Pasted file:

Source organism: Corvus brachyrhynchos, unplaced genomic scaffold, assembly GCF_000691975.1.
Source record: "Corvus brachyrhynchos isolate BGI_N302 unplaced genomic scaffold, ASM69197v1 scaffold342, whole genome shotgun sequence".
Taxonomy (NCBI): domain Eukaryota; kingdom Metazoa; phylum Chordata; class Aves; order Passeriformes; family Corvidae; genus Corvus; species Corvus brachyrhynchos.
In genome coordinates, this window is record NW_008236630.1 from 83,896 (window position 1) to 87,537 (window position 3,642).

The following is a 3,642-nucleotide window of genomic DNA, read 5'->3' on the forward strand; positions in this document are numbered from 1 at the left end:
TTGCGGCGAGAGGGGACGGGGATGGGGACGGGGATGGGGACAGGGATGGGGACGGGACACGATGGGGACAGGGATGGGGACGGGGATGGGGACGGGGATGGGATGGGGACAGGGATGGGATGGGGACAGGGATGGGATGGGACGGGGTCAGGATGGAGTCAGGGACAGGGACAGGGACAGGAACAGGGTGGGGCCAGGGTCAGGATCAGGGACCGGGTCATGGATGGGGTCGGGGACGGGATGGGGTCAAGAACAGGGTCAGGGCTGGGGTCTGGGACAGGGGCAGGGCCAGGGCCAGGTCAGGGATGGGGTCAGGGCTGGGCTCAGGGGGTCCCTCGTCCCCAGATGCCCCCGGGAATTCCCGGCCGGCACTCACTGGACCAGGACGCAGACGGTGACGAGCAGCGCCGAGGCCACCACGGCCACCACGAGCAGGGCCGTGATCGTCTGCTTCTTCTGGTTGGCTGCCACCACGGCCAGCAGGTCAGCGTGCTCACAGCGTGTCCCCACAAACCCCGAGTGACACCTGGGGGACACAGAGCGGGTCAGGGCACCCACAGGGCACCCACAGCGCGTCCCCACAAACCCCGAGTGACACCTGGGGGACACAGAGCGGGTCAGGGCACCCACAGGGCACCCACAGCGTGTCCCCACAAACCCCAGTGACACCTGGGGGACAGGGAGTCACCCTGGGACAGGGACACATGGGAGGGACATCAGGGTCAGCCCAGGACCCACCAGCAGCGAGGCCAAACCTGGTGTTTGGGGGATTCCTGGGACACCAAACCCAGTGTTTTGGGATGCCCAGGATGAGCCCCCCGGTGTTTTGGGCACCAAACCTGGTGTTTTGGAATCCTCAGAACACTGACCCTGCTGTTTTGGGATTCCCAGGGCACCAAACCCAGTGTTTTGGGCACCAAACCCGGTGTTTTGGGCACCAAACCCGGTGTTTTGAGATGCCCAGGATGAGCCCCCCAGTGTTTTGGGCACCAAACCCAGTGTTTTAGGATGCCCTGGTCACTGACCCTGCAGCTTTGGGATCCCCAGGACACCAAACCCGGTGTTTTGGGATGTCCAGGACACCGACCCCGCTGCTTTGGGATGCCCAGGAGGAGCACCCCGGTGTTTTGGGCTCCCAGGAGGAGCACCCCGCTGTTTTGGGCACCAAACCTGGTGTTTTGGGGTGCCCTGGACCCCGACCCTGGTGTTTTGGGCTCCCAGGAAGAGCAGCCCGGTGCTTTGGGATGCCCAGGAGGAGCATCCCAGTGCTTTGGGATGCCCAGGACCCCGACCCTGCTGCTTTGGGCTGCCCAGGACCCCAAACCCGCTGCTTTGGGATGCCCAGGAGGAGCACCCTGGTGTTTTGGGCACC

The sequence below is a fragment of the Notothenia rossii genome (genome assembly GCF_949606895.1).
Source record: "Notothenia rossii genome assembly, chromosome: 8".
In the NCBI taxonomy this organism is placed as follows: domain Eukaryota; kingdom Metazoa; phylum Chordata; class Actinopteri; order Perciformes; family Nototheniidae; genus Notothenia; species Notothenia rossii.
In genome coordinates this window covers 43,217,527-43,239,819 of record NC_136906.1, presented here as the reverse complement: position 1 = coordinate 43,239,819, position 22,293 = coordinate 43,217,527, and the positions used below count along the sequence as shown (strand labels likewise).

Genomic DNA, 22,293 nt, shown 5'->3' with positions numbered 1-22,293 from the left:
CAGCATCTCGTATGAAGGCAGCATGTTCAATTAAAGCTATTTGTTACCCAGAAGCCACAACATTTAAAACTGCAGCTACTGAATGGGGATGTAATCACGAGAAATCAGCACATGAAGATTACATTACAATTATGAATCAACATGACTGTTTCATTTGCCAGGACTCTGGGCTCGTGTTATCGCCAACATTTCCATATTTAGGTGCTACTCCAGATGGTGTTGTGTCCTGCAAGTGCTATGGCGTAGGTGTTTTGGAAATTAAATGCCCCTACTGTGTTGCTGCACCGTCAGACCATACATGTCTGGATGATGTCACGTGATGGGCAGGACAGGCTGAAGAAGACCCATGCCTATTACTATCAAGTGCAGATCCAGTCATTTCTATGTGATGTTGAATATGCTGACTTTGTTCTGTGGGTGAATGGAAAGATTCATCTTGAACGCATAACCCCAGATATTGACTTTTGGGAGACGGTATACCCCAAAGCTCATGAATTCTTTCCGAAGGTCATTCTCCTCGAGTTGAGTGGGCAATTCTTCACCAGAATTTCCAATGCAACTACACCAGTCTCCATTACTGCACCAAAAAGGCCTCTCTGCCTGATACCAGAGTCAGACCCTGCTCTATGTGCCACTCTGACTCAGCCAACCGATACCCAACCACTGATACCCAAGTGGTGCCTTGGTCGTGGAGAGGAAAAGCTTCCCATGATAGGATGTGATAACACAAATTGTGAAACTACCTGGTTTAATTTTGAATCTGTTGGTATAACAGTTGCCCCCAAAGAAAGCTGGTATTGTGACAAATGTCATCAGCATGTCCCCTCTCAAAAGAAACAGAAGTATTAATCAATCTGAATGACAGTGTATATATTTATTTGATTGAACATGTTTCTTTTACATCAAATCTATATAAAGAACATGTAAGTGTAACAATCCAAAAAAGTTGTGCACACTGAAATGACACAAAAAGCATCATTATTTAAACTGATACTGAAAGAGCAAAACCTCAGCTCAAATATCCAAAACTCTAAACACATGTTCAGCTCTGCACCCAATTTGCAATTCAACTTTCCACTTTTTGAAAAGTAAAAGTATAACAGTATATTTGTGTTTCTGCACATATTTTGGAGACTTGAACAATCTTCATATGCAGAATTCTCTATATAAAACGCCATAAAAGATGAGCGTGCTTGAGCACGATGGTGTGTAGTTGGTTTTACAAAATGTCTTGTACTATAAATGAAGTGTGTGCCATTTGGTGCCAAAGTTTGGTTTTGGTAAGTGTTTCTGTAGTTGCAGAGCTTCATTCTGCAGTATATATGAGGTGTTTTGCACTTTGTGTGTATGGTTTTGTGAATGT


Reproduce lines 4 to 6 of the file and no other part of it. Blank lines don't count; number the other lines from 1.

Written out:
In genome coordinates, this window is record NW_008236630.1 from 83,896 (window position 1) to 87,537 (window position 3,642).

The following is a 3,642-nucleotide window of genomic DNA, read 5'->3' on the forward strand; positions in this document are numbered from 1 at the left end:
TTGCGGCGAGAGGGGACGGGGATGGGGACGGGGATGGGGACAGGGATGGGGACGGGACACGATGGGGACAGGGATGGGGACGGGGATGGGGACGGGGATGGGATGGGGACAGGGATGGGATGGGGACAGGGATGGGATGGGACGGGGTCAGGATGGAGTCAGGGACAGGGACAGGGACAGGAACAGGGTGGGGCCAGGGTCAGGATCAGGGACCGGGTCATGGATGGGGTCGGGGACGGGATGGGGTCAAGAACAGGGTCAGGGCTGGGGTCTGGGACAGGGGCAGGGCCAGGGCCAGGTCAGGGATGGGGTCAGGGCTGGGCTCAGGGGGTCCCTCGTCCCCAGATGCCCCCGGGAATTCCCGGCCGGCACTCACTGGACCAGGACGCAGACGGTGACGAGCAGCGCCGAGGCCACCACGGCCACCACGAGCAGGGCCGTGATCGTCTGCTTCTTCTGGTTGGCTGCCACCACGGCCAGCAGGTCAGCGTGCTCACAGCGTGTCCCCACAAACCCCGAGTGACACCTGGGGGACACAGAGCGGGTCAGGGCACCCACAGGGCACCCACAGCGCGTCCCCACAAACCCCGAGTGACACCTGGGGGACACAGAGCGGGTCAGGGCACCCACAGGGCACCCACAGCGTGTCCCCACAAACCCCAGTGACACCTGGGGGACAGGGAGTCACCCTGGGACAGGGACACATGGGAGGGACATCAGGGTCAGCCCAGGACCCACCAGCAGCGAGGCCAAACCTGGTGTTTGGGGGATTCCTGGGACACCAAACCCAGTGTTTTGGGATGCCCAGGATGAGCCCCCCGGTGTTTTGGGCACCAAACCTGGTGTTTTGGAATCCTCAGAACACTGACCCTGCTGTTTTGGGATTCCCAGGGCACCAAACCCAGTGTTTTGGGCACCAAACCCGGTGTTTTGGGCACCAAACCCGGTGTTTTGAGATGCCCAGGATGAGCCCCCCAGTGTTTTGGGCACCAAACCCAGTGTTTTAGGATGCCCTGGTCACTGACCCTGCAGCTTTGGGATCCCCAGGACACCAAACCCGGTGTTTTGGGATGTCCAGGACACCGACCCCGCTGCTTTGGGATGCCCAGGAGGAGCACCCCGGTGTTTTGGGCTCCCAGGAGGAGCACCCCGCTGTTTTGGGCACCAAACCTGGTGTTTTGGGGTGCCCTGGACCCCGACCCTGGTGTTTTGGGCTCCCAGGAAGAGCAGCCCGGTGCTTTGGGATGCCCAGGAGGAGCATCCCAGTGCTTTGGGATGCCCAGGACCCCGACCCTGCTGCTTTGGGCTGCCCAGGACCCCAAACCCGCTGCTTTGGGATGCCCAGGAGGAGCACCCTGGTGTTTTGGGCACC